Farhan Akhtar's ex-wife Adhuna has moved on and may be in love again!

Farhan Akhtar's ex-wife Adhuna has moved on and may be in love again!

On her 50th birthday, Adhuna Bhabani shared a poem that discreetly pointed at her current relationship status

When a marriage falls apart, separating amicably becomes quite difficult. Couples often blame each other or their families for the fall out. And in all this chaos, children of the broken marriage suffer the most.

But there is a way to still make a relationship work post a divorce. How, you ask? Well, take a cue from once married and much-in-love couple Farhan Akhtar and Adhuna Bhabani.

Farhan and Adhuna's amicable divorce

The two filed for a divorce last year in October and are currently in their six month waiting period. The two wanted to amicably part ways and made no allegations against each other.

This of course, has worked out wonderfully for their two daughters, Shakya and Akira who stay with their mum and have unrestricted visits from their father.

And now that all four of them are well-settled in their lives, it seems that Adhuna is ready to take the next step and is in love. Yes, you read that right.

The single mum who turned 50 yesterday, celebrated her half-century by sharing a poem she wrote that clearly indicates that she has moved on from her 16-years of marriage.

A new chapter in Adhuna's life

A post shared by Adhuna B (@adhunab) on

The B-Blunt co-founder shared a poem that discreetly pointed at her current relationship status and read:

"I just love, That I’m turning 50, That the lines on my face tell a story, I just love, That the father of my children is a good human being, And that my new lover is a patient one, I just love..."

Although the identity of her 'new lover' is yet unknown, Adhuna seems quite content with this development. Interestingly, the poem also spoke about her two children and how she was proud that they were born in a time where they could question the wrong and lead a path that was truly theirs.

"I just love, That my children are born in a generation of warriors and pioneers, That they have no apologies for being, That they WILL challenge our policies, 'Find them where the wild things are,' I just love..."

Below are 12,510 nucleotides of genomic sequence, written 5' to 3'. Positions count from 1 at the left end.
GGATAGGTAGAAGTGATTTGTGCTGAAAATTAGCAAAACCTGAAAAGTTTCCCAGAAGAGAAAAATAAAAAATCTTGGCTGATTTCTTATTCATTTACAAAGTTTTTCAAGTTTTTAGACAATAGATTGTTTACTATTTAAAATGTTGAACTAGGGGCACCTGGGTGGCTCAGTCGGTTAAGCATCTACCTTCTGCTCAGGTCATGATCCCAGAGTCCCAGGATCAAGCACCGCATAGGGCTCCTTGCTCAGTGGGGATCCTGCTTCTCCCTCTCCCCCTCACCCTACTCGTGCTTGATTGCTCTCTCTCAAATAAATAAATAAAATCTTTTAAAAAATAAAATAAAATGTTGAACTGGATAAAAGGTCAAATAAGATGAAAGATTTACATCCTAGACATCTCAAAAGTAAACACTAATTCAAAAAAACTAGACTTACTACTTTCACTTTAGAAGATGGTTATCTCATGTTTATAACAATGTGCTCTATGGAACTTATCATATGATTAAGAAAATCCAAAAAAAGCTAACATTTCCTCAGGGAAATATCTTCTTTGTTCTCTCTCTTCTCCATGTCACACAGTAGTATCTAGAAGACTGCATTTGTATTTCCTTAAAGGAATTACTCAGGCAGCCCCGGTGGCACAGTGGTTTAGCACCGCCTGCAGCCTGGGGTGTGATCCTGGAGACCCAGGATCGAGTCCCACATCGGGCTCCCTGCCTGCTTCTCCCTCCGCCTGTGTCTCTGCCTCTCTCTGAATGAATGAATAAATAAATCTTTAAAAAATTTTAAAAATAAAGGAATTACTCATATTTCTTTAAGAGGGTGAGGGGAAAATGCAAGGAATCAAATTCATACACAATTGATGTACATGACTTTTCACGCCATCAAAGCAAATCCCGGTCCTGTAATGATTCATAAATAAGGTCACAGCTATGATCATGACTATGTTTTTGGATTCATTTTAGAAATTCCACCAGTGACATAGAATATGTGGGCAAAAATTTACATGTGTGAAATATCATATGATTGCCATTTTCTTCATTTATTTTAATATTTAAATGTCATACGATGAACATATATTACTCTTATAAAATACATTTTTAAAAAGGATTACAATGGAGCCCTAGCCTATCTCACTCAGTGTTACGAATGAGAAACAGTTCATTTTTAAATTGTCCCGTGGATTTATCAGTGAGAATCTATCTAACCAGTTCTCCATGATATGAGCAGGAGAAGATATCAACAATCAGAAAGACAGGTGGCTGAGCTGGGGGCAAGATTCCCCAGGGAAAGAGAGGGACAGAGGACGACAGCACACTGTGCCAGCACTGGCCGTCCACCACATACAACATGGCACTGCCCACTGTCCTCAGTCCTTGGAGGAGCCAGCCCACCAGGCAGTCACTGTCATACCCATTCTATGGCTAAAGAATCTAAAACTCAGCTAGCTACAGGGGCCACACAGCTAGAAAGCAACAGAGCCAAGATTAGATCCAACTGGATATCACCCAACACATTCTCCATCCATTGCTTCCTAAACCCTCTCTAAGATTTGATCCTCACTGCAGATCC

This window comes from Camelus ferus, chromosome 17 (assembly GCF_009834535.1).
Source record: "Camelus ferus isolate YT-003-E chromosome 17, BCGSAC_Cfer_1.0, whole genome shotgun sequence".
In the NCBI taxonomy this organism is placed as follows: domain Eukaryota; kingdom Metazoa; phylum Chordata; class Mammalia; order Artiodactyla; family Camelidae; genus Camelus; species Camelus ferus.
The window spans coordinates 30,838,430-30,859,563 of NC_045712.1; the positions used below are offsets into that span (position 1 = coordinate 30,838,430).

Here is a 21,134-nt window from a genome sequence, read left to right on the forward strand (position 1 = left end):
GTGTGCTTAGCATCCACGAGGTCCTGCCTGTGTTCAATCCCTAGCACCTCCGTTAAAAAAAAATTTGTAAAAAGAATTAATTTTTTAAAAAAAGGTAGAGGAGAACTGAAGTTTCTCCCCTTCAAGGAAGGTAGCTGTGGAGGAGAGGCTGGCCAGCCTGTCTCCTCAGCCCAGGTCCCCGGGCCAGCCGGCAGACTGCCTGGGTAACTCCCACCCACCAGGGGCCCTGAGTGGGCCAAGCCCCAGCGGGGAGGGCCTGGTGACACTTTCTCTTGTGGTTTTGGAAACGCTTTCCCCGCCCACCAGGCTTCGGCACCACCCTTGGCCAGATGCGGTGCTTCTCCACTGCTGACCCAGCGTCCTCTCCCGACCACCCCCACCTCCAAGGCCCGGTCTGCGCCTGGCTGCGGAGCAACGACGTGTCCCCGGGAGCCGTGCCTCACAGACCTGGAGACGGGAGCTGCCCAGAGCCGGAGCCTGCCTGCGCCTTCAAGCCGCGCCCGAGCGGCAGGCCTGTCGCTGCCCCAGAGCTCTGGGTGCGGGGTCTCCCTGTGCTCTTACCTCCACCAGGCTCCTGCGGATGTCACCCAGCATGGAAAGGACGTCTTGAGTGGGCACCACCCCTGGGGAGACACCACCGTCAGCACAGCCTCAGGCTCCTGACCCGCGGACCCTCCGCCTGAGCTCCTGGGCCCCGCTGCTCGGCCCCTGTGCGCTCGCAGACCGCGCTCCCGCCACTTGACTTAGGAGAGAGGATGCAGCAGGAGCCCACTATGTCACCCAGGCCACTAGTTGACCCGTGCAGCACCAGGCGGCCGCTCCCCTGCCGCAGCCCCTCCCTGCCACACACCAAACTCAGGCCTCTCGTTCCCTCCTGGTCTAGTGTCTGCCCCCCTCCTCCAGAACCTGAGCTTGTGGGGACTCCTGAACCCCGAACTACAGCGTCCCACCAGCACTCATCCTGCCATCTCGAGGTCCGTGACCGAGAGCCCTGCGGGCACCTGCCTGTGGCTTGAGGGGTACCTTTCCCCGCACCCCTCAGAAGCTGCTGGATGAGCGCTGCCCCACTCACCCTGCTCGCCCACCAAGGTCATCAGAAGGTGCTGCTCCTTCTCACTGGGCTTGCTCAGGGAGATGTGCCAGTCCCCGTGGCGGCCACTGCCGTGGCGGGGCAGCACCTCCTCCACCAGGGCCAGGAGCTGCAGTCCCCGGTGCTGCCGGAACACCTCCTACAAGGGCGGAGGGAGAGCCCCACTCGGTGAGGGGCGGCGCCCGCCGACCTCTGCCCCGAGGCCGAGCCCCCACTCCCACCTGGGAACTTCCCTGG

Her poignant post was a reminder of now only how well the couple has moved on, but their unique parenting style that lets their kids follow their dreams. It also made a point that single mum Adhuna had move on and her children are in the know and happy for her.

However, to reach this point, a couple must iron out all their differences and ease their kids into a warm introduction of their newest partner.

A post shared by Adhuna B (@adhunab) on

3 ways to counsel kids of a broken marriage

We spoke to Anuja Kapur, a Delhi-based psychologist who explained, "Usually parents want to remarry as soon as they get divorce. There is an introduction of stepfamilies, blended families, or reconstituted families. Remarriage is not a recreation of the two-parent family; it is another major life transition for the family."

She adds that this leads to the children, especially older one's not accepting the authority of that new person.

"They resent that person, and if that person dares to have kids with their parents, they resent the babies, too," she explains. However, there are ways in which parents can make this process easier for their kids.

  • Talk openly with your children: Let them know you still care about them and that they're not being replaced or forgotten. Invite them to express their thoughts and emotions, and be open to making changes in how you handle the transition.
  • Empathize and sympathise with their feelings: Regardless of your children's ages, remarriage evokes strong feelings that they may not understand or be able to communicate. Children see remarriage as a loss — often at the end of a string of losses. Validate your children's feelings by listening to and acknowledging their concerns.
  • Allow children to take time to adjust: While children may eventually embrace the new relationships, few do so at first. Be sensitive to this need for time to adjust. Do not force children to accept the situation. You can, however, expect them to be courteous and respectful.

Read: Parting ways: Talking to kids about your divorce

If you have any insights, questions or comments regarding the article, please share them in our Comment box below. Like us on Facebook and follow us on Google+ and Twitter to stay up-to-date on the latest from theIndusparent.com

[All images courtesy: Instagram]

Written by

Deepshikha Punj

app info
get app banner